Fundamentals Of Project Management

Be reported tasks that have high levels of technical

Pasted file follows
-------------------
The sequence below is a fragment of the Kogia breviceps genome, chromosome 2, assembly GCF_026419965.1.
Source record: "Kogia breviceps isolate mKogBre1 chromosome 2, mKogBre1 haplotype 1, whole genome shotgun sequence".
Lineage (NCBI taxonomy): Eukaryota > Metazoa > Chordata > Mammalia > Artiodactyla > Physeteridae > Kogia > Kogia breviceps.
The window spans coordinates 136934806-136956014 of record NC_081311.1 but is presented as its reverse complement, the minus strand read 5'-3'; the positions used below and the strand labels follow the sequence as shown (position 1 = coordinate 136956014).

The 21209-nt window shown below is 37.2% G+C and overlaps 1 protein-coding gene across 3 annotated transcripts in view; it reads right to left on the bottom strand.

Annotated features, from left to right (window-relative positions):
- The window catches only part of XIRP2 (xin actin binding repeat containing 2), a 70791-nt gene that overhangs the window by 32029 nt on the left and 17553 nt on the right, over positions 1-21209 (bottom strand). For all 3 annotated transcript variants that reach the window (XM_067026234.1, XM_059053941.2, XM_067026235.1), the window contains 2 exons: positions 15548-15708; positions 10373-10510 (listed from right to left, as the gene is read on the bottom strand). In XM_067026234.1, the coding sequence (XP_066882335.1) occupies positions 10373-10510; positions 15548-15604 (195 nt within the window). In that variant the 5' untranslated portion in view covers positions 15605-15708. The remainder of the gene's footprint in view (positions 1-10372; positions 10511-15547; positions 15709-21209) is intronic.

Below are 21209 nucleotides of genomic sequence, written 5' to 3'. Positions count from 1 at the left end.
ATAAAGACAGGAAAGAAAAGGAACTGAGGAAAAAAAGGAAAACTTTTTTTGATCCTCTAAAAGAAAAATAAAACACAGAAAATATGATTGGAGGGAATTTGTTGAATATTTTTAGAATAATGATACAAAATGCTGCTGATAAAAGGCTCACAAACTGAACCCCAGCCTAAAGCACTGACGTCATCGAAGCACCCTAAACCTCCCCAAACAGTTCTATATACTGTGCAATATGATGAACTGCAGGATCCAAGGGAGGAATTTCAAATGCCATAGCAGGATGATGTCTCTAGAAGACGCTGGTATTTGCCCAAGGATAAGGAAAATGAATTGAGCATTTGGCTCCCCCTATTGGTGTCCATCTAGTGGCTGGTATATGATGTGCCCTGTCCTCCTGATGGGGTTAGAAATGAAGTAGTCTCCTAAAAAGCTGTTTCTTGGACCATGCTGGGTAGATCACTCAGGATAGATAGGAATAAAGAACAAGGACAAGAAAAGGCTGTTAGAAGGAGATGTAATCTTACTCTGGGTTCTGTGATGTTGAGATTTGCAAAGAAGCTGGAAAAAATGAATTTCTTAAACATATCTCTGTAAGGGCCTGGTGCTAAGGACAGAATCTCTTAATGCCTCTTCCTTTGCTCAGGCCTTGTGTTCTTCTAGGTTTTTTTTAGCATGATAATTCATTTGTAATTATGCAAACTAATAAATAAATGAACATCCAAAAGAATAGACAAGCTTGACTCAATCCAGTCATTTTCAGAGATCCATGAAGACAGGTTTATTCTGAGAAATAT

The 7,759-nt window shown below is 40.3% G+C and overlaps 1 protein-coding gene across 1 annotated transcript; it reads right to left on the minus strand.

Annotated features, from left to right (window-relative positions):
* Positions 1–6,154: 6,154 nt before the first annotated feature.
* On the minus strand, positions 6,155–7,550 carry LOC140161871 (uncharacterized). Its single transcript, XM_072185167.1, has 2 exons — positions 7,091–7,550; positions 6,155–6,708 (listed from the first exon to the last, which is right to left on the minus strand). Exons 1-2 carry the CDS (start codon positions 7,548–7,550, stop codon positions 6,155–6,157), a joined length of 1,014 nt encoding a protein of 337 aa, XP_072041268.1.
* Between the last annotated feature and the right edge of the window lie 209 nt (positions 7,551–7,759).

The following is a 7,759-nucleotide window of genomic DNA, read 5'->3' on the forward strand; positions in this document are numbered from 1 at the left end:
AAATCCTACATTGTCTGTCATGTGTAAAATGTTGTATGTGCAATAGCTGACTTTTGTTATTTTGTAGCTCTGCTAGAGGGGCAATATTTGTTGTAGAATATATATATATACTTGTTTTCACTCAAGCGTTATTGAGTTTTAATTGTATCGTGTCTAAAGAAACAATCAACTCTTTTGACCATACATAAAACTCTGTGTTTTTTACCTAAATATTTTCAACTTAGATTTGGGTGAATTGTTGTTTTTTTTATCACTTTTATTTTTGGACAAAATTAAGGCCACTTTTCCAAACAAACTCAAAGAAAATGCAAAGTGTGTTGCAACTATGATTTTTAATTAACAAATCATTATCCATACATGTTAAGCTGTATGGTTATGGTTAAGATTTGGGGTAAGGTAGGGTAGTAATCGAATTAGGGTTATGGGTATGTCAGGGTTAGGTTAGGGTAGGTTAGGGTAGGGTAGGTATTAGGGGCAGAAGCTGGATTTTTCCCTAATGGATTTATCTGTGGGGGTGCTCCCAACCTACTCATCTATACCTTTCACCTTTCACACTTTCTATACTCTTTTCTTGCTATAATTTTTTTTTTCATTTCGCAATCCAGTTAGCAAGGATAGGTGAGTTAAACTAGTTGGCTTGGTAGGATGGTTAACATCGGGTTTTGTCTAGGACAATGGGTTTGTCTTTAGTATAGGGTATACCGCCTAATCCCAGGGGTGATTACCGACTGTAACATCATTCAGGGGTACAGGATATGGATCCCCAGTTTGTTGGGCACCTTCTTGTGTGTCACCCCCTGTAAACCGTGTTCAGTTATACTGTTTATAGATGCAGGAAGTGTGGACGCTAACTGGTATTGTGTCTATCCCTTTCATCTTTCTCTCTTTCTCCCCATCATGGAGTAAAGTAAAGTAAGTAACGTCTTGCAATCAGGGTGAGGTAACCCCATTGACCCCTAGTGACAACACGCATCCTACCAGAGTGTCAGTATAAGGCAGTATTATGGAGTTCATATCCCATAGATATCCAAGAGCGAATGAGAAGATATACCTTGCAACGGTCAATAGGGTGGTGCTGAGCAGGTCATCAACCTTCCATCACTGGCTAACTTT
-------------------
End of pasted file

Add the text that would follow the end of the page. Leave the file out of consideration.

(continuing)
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Unformatted text preview: er liabilities? 5. Information relevant to other projects. What has been learned from this audit that can or should be applied to other projects, whether in progress or about to start? 6. Limitations of the audit. What factors might limit the validity of the audit? Are any assumptions suspect? Are any data missing or suspected of contamination? Was anyone uncooperative in providing information for the audit? Previous Table of Contents Next www.erpvn.net Products | Contact Us | About Us | Privacy | Ad Info | Home Use of this site is subject to certain Terms & Conditions, Copyright © 1996-2000 EarthWeb Inc. All rights reserved. Reproduction whole or in part in any form or medium without express written permission of EarthWeb is prohibited. Read EarthWeb's privacy statement. www.erpvn.net Fundamentals of Project Management by James P. Lewis AMACOM Books ISBN: 0814478352 Pub Date: 01/01/95 Search Tips Search this book: Advanced Search Previous Table of Contents Next Title In general, the simpler and more straightforward a project audit report, the better. The information should be organized so that planned versus actual results can be easily compared, and significant deviations should be highlighted and explained. Key Points to Remember ----------- • The meaning of control that is important to project managers is the one that implies the use of information—comparing progress to plan so that corrective action can be taken to correct for deviations from plan. • The only way a project will really be under control is if every team member is in control of his or her own work. • The effort used to control a project should be worthwhile. You don’t want to spend $100 to purchase a $3 battery, for example. • If you do not react in response to a deviation, you have a monitoring system, not a control system. • Project working times must be recorded daily. If people wait a week to capture what they have done, they rely on memory and end up writing down only their estimates of what they actually did. Such data are no good for future estimating. • Project evaluation can help you determine whether a project should continue or be canceled. Audits also should help the team learn in order to improve performance. Previous Table of Contents Next www.erpvn.net Products | Contact Us | About Us | Privacy | Ad Info | Home Use of this site is subject to certain Terms & Conditions, Copyright © 1996-2000 EarthWeb Inc. All rights reserved. Reproduction whole or in part in any form or medium without express written permission of EarthWeb is prohibited. Read EarthWeb's privacy statement. www.erpvn.net Fundamentals of Project Management by James P. Lewis AMACOM Books ISBN: 0814478352 Pub Date: 01/01/95 Search Tips Search this book: Advanced Search Previous Table of Contents Next Title Chapter 8 Project Control Using Earned Value Analysis ----------- The goal of exercising control is to achieve project objectives; there are cost, time, performance, and scope tar...
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